Types of Drills

Hand Drill

Also known as a wheel brace, the hand drill is good for drilling small diameter holes, and can be used in confined spaces. It is operated by turning a small drive wheel at the side and although it is much slower than a power drill, it is easier to control. To get a hand drill moving, move the handle to and fro until the drill bit bites into the wood, then turn the handle to drive the bit clockwise.

Brace

A brace is used for drilling larger diameter holes and is invaluable in situations where it is not possible to run an extension lead for a power tool. A brace is operated by pushing the middle of the tool round in a circular sweep. Braces are available with sweeps of 150-300mm (6-12in), but good braces will have a ratchet mechanism, which allows you to make ‘part sweeps’ in spaces where a full sweep is impossible.

Electric Drill

There is a wide range of power drills available. Most have 2-4 fixed speeds with a switch to select the one appropriate to the job: slow speed for drilling masonry, high speed for clean drilling in wood. A reverse action is useful if you want to use a screw-driver bit with a power drill: this lets you drive in screws as well as take them out again. Use a drill stand and pre-set the depth stop and fix to the stand before starting work.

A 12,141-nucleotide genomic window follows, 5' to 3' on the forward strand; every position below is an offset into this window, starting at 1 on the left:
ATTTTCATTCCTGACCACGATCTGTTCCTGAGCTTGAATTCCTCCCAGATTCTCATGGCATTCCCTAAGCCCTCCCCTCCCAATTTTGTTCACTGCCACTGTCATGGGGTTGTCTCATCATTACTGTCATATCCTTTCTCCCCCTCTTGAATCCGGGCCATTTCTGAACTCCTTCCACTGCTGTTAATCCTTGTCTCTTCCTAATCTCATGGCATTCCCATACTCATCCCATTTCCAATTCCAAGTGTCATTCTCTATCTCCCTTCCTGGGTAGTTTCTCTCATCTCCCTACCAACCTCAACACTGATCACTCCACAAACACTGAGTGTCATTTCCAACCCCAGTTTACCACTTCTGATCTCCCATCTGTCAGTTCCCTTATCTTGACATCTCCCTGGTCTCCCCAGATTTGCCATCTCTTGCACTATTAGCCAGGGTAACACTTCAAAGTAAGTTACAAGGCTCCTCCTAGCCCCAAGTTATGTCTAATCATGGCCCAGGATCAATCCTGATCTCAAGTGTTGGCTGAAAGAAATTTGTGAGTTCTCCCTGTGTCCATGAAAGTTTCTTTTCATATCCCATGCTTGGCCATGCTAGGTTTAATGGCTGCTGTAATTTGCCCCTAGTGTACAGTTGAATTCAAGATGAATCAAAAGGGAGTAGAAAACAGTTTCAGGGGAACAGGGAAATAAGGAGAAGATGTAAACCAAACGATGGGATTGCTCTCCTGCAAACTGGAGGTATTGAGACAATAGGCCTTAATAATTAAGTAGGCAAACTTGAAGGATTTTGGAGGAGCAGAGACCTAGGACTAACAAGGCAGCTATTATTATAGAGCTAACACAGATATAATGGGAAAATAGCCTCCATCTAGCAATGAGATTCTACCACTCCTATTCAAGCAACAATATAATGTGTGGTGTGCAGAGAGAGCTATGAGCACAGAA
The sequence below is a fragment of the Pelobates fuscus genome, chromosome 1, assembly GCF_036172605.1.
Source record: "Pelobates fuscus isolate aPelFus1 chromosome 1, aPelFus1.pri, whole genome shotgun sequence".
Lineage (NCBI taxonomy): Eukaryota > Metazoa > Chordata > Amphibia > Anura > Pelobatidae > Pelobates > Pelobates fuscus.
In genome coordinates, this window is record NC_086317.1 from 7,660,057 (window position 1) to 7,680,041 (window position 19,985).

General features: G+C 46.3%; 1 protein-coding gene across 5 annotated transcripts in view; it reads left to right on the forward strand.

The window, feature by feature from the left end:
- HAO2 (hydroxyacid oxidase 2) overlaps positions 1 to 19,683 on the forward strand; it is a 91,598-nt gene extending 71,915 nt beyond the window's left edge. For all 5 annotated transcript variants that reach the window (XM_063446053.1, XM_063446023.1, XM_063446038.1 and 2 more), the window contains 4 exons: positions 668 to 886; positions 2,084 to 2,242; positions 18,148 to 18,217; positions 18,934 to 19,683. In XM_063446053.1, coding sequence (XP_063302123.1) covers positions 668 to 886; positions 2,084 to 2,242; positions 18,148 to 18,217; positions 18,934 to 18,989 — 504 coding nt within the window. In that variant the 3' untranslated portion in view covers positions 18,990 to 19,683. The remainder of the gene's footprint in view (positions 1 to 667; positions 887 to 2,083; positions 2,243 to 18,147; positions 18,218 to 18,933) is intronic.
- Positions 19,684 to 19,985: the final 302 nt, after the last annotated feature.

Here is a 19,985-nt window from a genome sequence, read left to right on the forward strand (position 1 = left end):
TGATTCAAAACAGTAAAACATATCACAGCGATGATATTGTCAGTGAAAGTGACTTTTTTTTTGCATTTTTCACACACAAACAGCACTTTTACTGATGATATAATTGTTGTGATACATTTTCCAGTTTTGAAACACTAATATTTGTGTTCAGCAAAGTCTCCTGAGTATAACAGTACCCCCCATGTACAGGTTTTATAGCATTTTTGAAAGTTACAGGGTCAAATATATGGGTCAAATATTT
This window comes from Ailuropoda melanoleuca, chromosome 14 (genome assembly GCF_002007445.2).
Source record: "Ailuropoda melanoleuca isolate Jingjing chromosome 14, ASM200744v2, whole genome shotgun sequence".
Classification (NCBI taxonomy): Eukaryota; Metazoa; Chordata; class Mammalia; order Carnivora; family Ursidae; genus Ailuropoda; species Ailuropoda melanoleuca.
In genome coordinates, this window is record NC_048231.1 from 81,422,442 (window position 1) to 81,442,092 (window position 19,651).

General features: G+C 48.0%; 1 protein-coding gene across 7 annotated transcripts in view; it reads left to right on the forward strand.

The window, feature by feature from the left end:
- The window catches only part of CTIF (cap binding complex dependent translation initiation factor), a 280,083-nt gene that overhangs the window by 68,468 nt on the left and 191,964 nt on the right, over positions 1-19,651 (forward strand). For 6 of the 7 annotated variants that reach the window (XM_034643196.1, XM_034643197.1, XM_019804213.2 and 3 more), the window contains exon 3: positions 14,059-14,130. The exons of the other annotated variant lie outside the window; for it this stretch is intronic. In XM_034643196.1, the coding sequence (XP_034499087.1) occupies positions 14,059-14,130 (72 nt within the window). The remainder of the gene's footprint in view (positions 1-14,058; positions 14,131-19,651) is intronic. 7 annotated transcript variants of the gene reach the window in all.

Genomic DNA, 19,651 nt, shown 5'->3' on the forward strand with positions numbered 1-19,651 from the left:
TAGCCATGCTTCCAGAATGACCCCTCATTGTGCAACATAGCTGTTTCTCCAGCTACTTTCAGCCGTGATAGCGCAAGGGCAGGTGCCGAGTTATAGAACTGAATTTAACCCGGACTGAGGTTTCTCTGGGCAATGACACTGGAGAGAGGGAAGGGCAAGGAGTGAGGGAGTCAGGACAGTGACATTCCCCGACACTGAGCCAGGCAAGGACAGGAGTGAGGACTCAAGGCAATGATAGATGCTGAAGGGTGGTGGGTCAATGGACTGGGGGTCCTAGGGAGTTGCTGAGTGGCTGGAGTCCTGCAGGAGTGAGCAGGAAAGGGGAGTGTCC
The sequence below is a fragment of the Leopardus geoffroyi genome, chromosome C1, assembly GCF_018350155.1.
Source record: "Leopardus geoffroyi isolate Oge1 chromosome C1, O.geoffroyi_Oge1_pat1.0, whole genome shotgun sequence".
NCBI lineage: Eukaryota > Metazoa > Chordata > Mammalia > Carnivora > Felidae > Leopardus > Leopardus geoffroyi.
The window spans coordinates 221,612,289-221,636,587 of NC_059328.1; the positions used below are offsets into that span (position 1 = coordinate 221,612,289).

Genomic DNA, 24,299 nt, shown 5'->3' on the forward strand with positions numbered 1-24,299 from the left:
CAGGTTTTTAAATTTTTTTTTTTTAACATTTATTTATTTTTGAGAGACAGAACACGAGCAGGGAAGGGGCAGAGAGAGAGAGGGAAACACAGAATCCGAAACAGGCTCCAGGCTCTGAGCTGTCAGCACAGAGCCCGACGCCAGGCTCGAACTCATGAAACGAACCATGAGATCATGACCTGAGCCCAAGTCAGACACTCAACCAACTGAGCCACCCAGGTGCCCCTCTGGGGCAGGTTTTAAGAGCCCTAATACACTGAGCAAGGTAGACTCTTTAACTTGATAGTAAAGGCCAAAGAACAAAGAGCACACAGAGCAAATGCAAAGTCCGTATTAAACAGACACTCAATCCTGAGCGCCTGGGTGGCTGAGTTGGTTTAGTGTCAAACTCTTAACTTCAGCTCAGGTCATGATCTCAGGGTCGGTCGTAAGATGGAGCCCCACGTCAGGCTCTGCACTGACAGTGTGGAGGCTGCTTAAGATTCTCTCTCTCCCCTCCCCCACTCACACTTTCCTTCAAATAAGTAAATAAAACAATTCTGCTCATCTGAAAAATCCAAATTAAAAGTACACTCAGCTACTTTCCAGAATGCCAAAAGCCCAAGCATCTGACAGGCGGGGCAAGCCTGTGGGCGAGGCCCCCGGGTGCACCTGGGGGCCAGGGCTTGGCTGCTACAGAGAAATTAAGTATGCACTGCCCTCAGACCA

Depth Marking

Professional woodworkers make their own depth stop blocks – small blocks of wood cut to the appropriate size, which slide on the drill bit. The ‘working end’ of the bit protrudes out at the correct length from the end of the block. A quick method is to wrap some masking tape around the bit at the correct depth. W hen the drill bit has bored to the line of the masking tape, the hole will be the correct depth.

  • Unplug power tools before attaching accessories or changing a drill bit.
  • Never lift a power tool by its flex.
  • Always use the appropriate safety devices for the tools.
  • Tie back long hair, make sure sleeve cuffs are secure and out of the way.
  • Wear appropriate eye protection and a dust mask.
  • Keep tools, bits and blades sharp and clean and stored safely out of reach of children.
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